UK employers forced to compete in the global marketplace are becoming increasingly frustrated by applicants’ "inadequate" foreign language skills.
The Nuffield Languages Inquiry found a mismatch between business supply and demand.
Setting out a series of wide-ranging recommendations, the report’s authors urged “radical short-term” measures to attract more teachers.
It also recommends post-16 language study be made an entry requirement for higher education.
The report said there is also frustration among employers at the narrow range of languages taught and the absence of coherence in the education system.
“There is a widespread view that public examinations at age 16, the terminal point for formal language training for most pupils, do not reflect the level of practical competence which employers expect,” it said.
The report recommends the benchmarking of training and qualifications. “A new framework for defining language competence should be established to allow employers to extrapolate from qualifications what an individual can actually do and to predict language capability.”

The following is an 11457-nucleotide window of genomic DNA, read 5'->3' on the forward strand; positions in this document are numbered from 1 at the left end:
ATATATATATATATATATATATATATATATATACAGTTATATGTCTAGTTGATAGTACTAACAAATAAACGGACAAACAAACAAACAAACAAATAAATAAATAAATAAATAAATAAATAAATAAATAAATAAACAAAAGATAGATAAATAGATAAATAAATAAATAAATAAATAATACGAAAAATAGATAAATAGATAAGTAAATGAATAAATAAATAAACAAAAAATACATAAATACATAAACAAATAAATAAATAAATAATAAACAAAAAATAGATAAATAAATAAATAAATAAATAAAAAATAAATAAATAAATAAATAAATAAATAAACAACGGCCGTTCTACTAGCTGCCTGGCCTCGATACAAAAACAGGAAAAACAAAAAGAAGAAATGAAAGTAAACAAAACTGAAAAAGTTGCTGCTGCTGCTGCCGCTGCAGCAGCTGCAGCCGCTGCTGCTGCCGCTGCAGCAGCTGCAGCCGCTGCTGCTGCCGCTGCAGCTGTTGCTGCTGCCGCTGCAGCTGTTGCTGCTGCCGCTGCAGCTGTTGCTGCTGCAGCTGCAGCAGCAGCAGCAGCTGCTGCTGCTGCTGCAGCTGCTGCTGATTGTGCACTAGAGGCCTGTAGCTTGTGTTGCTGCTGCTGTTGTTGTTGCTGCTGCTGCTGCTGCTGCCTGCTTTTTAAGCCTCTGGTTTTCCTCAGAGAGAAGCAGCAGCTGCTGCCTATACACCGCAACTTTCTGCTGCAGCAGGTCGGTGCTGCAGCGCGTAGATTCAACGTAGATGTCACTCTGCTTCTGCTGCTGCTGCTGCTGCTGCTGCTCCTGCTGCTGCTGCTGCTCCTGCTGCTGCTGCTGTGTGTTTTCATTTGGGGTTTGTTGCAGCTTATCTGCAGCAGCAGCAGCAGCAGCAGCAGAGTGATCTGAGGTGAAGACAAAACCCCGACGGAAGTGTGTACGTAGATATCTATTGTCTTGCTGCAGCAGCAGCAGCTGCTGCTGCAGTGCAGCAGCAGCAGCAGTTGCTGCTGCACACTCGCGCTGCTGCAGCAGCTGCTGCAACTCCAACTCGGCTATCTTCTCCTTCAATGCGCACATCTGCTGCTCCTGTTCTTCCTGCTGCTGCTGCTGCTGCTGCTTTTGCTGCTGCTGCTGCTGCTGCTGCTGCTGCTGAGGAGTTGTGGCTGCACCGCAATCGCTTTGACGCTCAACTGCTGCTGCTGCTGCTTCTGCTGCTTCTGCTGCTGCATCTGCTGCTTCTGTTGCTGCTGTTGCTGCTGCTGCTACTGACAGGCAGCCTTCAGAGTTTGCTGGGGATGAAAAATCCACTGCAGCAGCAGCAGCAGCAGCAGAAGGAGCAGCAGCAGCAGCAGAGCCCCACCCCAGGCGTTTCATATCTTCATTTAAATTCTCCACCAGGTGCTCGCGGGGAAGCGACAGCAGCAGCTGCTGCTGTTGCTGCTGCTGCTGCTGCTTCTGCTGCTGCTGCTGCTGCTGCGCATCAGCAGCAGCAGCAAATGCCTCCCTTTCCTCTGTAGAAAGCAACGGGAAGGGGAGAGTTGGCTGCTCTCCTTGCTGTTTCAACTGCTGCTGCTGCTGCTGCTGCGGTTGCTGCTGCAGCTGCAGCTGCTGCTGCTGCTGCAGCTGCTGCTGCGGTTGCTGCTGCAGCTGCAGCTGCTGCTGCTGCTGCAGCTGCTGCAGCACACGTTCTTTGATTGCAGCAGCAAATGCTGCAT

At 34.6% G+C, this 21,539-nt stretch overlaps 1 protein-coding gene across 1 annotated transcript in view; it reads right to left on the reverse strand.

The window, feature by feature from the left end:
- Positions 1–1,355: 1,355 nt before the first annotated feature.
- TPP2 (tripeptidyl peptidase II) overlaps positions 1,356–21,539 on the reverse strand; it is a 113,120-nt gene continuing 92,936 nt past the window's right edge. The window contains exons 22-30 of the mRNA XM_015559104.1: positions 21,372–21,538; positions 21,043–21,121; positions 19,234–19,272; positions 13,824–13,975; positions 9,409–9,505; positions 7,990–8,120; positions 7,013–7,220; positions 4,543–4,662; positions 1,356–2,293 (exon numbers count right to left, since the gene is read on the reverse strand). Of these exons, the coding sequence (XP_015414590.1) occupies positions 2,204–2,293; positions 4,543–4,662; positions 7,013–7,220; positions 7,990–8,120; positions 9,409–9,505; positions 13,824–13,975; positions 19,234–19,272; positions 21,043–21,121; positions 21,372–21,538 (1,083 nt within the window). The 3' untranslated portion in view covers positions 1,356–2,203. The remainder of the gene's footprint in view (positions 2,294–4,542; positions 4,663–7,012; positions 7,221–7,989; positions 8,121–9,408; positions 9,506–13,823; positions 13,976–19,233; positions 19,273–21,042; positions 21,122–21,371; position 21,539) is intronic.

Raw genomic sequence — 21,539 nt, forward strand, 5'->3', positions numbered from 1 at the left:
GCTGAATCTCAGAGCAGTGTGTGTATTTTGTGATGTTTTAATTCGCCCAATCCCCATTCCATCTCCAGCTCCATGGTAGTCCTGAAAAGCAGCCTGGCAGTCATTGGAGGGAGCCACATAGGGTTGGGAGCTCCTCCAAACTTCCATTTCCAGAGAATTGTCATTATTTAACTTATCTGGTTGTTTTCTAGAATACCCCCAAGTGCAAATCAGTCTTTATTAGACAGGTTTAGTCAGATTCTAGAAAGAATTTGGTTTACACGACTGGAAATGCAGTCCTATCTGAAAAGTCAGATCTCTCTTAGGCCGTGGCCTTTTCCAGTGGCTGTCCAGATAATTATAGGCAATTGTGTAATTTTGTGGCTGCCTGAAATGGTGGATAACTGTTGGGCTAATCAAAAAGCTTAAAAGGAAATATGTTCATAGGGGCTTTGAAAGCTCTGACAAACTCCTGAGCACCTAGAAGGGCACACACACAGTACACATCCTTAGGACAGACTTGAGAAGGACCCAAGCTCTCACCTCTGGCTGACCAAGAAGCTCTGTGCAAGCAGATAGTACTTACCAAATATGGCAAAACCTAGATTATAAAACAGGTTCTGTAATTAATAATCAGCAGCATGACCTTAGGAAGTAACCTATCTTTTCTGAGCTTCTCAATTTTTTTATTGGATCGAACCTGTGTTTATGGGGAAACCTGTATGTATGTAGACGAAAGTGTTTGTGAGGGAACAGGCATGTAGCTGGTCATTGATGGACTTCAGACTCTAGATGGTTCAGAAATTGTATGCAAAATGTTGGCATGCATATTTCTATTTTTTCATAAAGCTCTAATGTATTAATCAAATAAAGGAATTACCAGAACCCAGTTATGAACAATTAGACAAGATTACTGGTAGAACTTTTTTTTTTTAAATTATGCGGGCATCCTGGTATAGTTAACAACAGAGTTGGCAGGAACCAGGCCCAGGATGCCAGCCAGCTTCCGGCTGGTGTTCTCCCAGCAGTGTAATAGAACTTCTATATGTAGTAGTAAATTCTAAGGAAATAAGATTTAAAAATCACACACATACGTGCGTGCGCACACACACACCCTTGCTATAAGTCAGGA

It recommends organisations review the pay of staff with language skills, particularly in companies where they are essential.
Businesses should also invest in the next generation by offering student scholarships and sponsorship for language training.
And it urges organisations to support courses at colleges teaching Arabic, Hindi or Chinese in areas where students speak these languages fluently because of their family background.
The inquiry found a “desperate” shortage of language teachers and evidence that university departments which train language teachers are increasingly under threat of closure because of dwindling numbers. “The shortage of teachers is now acute and is creating a vicious circle of inadequate supply.
“The minister responsible for the recruitment of teachers should implement a series of radical short-term measures to attract more language teachers alongside the long-term solution of making post-16 language study a requirement for entry to higher education.”